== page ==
The Appalachian Archetype, or Why I Can’t Stand Cultural Critiques
While So Far Appalachia uses my family, the Bakers, as the backdrop for its narrative, the story is really about the larger issues that impact how we experience life in America: education, poverty, guns, and civic engagement.
The more I research the book and the more I write on the blog, the more focused that will become on the site.
However, the overarching themes related to stereotypes and class are really driving the book. I’ve written about each of those themes, most recently with the post On Appalachia and Reality TV and Writing, but every day my feed is filled up with images that associate Appalachia with a variety of well-worn stereotypes that have survived from the H.L. Mencken era.
The Importance of Being Working Class
One of the great failures of most contemporary criticism in this country is a complete failure to address class in a meaningful way. It’s oftentimes pushed beneath race and gender, the two dominant relational issues through which many cultural critics view the country.
When I first started writing this book, I found myself debating a feminist friend about the primary importance of class when discussing the region.
“Class may be important,” she argued, “but the women in Appalachia most certainly are less well off than the men.”
In that particularist argument, she is most certainly correct (although I haven’t looked at the most recent data, which would reflect that more women now graduate college than men and thus are changing that dynamic). Regardless of the veracity of her particularistic argument, it’s her claim itself that reinforced the idea that the region must operate within its own walled-off bubble.
In other words: what’s primarily important in her argument isn’t that the region has been cut-off from the economic growth of the country, but instead its that the women in that region get a smaller portion of the shrinking Appalachian economic opportunity.
My argument is that the structure of American society is such that when Appalachians are considered, they are considered with a class bias. They have arbitrary and specific limitations put upon them, which makes leaving the insular bubble of Appalachia (and its rapidly declining economic fortunes) extremely difficult.
Leaving the region doesn’t just entail driving a car to the city. It involves overcoming sub-standard education, developing a professional network with very mentors, and establishing firmly rooted support communities from scratch. This needs to be done all while battling the cultural implication that people who do come from Appalachia are likely racist, dumb, and poor. (Oh, how often have I been called well spoken?)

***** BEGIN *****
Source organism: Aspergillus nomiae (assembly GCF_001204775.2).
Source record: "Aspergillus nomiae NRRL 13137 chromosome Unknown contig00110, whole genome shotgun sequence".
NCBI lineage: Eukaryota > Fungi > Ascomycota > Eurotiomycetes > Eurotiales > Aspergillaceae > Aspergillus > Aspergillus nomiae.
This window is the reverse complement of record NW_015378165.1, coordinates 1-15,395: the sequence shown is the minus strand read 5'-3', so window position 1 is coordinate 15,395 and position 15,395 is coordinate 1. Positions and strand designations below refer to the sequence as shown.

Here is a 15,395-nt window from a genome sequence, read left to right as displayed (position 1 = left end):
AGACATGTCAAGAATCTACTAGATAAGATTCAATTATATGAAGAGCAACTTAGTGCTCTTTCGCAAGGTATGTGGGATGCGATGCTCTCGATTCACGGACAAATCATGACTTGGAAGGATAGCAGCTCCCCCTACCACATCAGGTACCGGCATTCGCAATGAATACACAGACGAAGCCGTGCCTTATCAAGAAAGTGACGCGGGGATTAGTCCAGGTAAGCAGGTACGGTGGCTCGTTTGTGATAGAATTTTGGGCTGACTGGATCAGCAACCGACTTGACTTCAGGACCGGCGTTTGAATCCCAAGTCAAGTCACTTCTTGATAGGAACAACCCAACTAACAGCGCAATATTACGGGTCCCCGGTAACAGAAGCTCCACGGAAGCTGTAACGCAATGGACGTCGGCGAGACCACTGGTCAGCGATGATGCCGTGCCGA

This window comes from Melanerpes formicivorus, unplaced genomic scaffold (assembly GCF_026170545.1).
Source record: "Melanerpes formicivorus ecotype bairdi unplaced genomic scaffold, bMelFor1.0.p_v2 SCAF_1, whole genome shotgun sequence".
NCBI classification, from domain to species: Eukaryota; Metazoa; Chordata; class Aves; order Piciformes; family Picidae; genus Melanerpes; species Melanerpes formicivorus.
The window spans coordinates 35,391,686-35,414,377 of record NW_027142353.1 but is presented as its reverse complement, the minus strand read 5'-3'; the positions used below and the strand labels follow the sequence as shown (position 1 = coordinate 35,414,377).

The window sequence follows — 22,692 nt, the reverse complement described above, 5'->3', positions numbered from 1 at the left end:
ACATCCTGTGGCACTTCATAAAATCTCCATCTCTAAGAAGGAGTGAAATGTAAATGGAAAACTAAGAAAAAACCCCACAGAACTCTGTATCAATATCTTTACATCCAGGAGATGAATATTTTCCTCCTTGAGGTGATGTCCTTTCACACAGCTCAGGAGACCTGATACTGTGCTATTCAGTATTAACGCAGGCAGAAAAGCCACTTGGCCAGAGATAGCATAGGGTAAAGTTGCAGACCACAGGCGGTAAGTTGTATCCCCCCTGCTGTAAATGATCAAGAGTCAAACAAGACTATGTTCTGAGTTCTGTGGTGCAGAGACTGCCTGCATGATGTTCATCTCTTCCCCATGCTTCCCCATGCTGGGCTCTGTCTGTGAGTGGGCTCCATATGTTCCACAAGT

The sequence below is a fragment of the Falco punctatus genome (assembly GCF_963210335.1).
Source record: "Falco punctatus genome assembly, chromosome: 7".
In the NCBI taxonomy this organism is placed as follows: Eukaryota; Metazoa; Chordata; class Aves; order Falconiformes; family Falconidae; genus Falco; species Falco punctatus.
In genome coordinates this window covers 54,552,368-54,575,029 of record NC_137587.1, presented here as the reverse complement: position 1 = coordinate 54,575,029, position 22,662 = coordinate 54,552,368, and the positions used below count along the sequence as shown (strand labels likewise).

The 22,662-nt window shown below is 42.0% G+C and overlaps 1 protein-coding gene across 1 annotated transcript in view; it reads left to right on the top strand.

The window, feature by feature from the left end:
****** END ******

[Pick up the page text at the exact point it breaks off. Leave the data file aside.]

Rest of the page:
As an example, take our friends with Duck Dynasty, which portray our protagonists are bearded, country folks who are running a business.
“I’m fixin’ to go crazy redneck up in here.”
The trailer reinforces the cultural identity Americans seem to hold about Appalachians. Even the Appalachians who find some economic success are stuck in the cultural trap.
It certainly stands in stark contrast to “Before the Beards“, which shows what the family looked like before the Duck Dynasty show began.
The Selling Of Appalachia to Real American
The debate I had with my friend stems from the complexity of cultural criticism in this country. We simply aren’t trained to understand class, in some measure because its not easily understandable with a glance. As such, we pay primary importance to race and gender, which are (in general) more readily recognizable.
Fortunately, modern television is making it much easier to identify the nature of the problem I tried to articulate to my friend. For instance:
Appalachian Outlaws on the History Channel
“There ain’t no law, except our own”
Hollywood Hillbillies on Reelz
“Oh my god, we’re going to real life Hollywood hair saloon.”
Hillbilly Blood, “Moonshine Mechanics”
“Spencer’s got a classic mountain way of saying: hiding.”
A Final Word
It’s important to reiterate that my critique of modern culture criticism isn’t meant to dismiss those thoughts. A single point of argument doesn’t render meaningless gender or race-based critiques of the culture.
However, Americans tend to become myopic when it comes to critiquing our culture. We find a few political touch-points, and then frame much of our debate through those, as if our country can be best understood through just those few lenses.
If So Far Appalachia finds any success, I hope some of it is based upon the idea that how we talk about our country needs to expand beyond our traditional lenses, particularly as our demographics are undergoing such a large shift.
We are in the midst of what I hope will be a re-envisioning of our culture, one that begins to look at more nuanced cultural touch-points and offers up a more realistic examination of how we may live